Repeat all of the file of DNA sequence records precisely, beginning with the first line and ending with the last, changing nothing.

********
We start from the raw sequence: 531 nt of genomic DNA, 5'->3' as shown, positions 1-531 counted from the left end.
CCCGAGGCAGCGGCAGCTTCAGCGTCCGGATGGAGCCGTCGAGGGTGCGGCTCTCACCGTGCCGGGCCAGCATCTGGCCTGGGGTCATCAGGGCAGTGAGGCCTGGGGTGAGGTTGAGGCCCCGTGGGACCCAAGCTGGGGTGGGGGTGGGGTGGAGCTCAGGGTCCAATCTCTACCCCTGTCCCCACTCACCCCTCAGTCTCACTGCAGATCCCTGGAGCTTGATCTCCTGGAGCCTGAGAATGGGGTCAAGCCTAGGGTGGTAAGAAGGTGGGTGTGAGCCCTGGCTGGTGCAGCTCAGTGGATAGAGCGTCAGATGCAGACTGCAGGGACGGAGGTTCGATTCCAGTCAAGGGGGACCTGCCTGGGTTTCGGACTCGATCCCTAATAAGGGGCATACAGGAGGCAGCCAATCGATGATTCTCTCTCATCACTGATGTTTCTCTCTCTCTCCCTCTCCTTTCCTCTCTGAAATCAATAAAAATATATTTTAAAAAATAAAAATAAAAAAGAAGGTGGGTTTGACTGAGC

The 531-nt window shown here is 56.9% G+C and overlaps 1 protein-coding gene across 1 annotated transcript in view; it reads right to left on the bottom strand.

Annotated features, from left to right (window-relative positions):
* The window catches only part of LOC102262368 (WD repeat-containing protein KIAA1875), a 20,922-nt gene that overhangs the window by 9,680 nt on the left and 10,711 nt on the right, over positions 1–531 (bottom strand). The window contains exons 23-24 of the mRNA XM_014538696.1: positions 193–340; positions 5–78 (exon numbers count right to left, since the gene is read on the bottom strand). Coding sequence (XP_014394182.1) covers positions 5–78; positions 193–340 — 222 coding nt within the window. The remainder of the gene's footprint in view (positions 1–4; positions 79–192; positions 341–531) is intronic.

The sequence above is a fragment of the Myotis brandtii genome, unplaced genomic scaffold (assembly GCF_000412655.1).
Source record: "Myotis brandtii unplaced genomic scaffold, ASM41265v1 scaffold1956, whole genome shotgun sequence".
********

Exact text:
We start from the raw sequence: 531 nt of genomic DNA, 5'->3' as shown, positions 1-531 counted from the left end.
CCCGAGGCAGCGGCAGCTTCAGCGTCCGGATGGAGCCGTCGAGGGTGCGGCTCTCACCGTGCCGGGCCAGCATCTGGCCTGGGGTCATCAGGGCAGTGAGGCCTGGGGTGAGGTTGAGGCCCCGTGGGACCCAAGCTGGGGTGGGGGTGGGGTGGAGCTCAGGGTCCAATCTCTACCCCTGTCCCCACTCACCCCTCAGTCTCACTGCAGATCCCTGGAGCTTGATCTCCTGGAGCCTGAGAATGGGGTCAAGCCTAGGGTGGTAAGAAGGTGGGTGTGAGCCCTGGCTGGTGCAGCTCAGTGGATAGAGCGTCAGATGCAGACTGCAGGGACGGAGGTTCGATTCCAGTCAAGGGGGACCTGCCTGGGTTTCGGACTCGATCCCTAATAAGGGGCATACAGGAGGCAGCCAATCGATGATTCTCTCTCATCACTGATGTTTCTCTCTCTCTCCCTCTCCTTTCCTCTCTGAAATCAATAAAAATATATTTTAAAAAATAAAAATAAAAAAGAAGGTGGGTTTGACTGAGC

The 531-nt window shown here is 56.9% G+C and overlaps 1 protein-coding gene across 1 annotated transcript in view; it reads right to left on the bottom strand.

Annotated features, from left to right (window-relative positions):
* The window catches only part of LOC102262368 (WD repeat-containing protein KIAA1875), a 20,922-nt gene that overhangs the window by 9,680 nt on the left and 10,711 nt on the right, over positions 1–531 (bottom strand). The window contains exons 23-24 of the mRNA XM_014538696.1: positions 193–340; positions 5–78 (exon numbers count right to left, since the gene is read on the bottom strand). Coding sequence (XP_014394182.1) covers positions 5–78; positions 193–340 — 222 coding nt within the window. The remainder of the gene's footprint in view (positions 1–4; positions 79–192; positions 341–531) is intronic.

The sequence above is a fragment of the Myotis brandtii genome, unplaced genomic scaffold (assembly GCF_000412655.1).
Source record: "Myotis brandtii unplaced genomic scaffold, ASM41265v1 scaffold1956, whole genome shotgun sequence".